Feminist artist Judy Chicago, known best for her iconic work, The Dinner Party, recently released the book Frida Kahlo: Face to Face, coauthored with art historian Frances Borzello, in which the two converse over a selection of the esteemed Mexican artist’s work. The well-illustrated volume explores Frida Kahlo as a woman and an artist, as well as Chicago’s identification with her predecessor’s work.
I recently spoke by phone with Chicago, who lives in New Mexico.
When did you first encounter Frida Kahlo’s work?
JUDY CHICAGO: In the early 1970s, when I was doing my research on women’s history, art and literature, Kahlo wasn’t very well known. It is hard to imagine for somebody brought up with “Fridamania,” but she wasn’t. I think the first exhibition I saw of hers was at the Grey Art Gallery in New York City. Even after she was discovered by the feminist art movement, her whole body of work was a long way from being seen. Even now, although there have been so many books about her, there has never been a systematic analysis of her themes and her subject matter. I’m hoping what Frances [Borzello] and I have done will make a contribution to a better understanding of Kahlo’s overall body of work. … There has been no looking at her work in relationship to other women artists.
Why do you think Kahlo became so iconic within the feminist movement?
I think there have been successive waves of interest. The first were among women: Her story appealed to women, her images appealed to women. In the second wave, in the Chicano and Hispanic movements, her interest and valorization of Mexican culture appealed to people who were claiming their heritage, just like women were claiming our heritage. Then the third wave was among gay and lesbians because of her shifting gender [roles] and open sexuality. That all coalesced, of course, when … the film came out, and she was propelled into the stratosphere.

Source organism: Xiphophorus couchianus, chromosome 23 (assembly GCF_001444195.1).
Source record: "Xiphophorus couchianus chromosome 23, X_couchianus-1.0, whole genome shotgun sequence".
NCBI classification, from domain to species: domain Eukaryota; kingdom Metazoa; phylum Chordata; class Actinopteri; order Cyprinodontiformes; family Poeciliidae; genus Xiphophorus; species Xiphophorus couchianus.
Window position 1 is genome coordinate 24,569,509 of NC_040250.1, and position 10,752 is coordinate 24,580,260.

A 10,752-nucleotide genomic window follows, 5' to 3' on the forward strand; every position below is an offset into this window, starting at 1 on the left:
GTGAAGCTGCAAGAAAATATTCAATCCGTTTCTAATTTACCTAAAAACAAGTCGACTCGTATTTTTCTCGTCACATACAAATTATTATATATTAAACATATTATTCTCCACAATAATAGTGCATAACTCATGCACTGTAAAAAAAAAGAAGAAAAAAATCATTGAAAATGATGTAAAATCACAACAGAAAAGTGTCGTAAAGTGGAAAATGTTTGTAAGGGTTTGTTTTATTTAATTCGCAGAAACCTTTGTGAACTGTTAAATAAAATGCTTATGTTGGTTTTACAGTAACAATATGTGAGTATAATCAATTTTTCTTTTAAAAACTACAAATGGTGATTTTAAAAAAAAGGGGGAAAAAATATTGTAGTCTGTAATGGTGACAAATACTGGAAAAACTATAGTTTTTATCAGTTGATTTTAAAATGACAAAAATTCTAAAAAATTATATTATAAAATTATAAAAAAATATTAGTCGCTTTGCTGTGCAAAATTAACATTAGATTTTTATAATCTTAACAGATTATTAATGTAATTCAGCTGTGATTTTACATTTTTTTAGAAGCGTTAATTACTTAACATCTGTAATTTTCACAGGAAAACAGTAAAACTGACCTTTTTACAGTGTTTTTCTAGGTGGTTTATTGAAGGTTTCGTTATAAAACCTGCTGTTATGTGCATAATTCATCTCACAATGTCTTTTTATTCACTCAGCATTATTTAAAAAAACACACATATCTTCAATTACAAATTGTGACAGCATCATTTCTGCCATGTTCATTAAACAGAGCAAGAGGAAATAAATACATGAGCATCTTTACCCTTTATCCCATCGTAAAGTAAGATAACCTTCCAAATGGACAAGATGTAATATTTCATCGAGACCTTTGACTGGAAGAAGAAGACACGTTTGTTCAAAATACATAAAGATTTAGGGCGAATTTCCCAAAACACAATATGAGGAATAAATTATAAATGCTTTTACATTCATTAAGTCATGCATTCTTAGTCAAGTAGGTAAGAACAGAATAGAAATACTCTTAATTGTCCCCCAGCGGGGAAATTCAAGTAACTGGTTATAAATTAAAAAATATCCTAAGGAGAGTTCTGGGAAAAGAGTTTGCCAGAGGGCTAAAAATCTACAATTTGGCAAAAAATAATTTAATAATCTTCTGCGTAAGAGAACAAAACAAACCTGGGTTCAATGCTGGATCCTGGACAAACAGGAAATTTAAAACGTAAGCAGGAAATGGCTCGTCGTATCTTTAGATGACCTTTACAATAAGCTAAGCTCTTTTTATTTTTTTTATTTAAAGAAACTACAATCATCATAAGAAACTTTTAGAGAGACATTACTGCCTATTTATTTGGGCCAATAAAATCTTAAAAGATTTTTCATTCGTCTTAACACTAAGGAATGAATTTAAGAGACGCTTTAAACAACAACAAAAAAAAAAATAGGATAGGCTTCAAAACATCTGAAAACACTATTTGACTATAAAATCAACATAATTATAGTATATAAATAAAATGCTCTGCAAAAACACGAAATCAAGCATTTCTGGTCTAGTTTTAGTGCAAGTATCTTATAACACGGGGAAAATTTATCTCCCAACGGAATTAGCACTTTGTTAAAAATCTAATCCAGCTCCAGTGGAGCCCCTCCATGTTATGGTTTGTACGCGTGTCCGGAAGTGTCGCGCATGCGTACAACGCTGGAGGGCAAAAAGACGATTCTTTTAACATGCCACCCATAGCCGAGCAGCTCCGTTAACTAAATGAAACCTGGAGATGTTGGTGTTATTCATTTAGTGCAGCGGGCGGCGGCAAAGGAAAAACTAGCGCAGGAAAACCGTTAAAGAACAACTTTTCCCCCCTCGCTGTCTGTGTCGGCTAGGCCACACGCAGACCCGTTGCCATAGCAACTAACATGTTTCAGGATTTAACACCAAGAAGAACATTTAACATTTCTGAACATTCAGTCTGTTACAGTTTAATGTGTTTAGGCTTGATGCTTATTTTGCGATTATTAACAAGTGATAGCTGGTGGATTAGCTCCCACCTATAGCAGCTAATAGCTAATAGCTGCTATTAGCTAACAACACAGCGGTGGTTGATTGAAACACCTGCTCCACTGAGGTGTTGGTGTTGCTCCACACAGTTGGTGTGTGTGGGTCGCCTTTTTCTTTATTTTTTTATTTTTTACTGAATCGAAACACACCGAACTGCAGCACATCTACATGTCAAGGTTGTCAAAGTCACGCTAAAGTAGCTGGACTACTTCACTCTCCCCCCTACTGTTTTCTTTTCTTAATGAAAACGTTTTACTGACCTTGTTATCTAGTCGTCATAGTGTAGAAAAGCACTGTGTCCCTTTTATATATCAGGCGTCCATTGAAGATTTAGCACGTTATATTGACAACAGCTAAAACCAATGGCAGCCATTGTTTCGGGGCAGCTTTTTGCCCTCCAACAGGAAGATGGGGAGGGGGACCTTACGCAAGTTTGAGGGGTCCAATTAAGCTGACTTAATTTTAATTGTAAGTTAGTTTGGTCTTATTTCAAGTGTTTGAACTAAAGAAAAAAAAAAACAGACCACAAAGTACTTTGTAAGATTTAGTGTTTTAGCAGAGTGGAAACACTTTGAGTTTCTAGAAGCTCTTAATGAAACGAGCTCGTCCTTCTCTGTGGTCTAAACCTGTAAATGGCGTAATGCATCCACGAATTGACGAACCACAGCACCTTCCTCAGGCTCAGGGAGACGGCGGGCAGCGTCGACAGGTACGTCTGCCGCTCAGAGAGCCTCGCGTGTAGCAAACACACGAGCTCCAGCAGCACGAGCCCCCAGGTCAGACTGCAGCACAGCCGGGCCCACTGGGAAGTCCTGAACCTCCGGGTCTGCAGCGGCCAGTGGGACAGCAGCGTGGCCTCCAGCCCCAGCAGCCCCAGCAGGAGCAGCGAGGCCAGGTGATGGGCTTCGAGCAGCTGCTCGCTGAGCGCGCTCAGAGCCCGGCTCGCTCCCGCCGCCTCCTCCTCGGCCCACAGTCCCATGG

You draw many parallels between yourself and Kahlo–did you always know that you had things in common?
That was actually a discovery I made. When I started out I didn’t think I had anything in common with her. Our identification with our fathers, our use of color and our love of and representation of animals–I think those are the three major areas that we have in common.
Why did you think you did not have anything in common?
Because our lives were so different. She put up with Diego Rivera’s philandering, which I never would have done. Her production was small, mine is prodigious. Her painting took second place to her relationship, which has never been the case in my life. So ostensibly there didn’t seem to be a lot of similarities, but then I found there were some that I had not anticipated.
What drew you to this project?
I was interested in trying to do something for her that I don’t think is done enough for women artists, myself included, which is looking at our overall body of work. I was interested in trying to see if we could approach Kahlo’s work without constant reference to her biography, which I found annoying. I find a lot of the imagery very, very powerful. Those are the things I was most focused on: looking at the imagery, understanding her work in a larger context and creating a new context in which to see her work.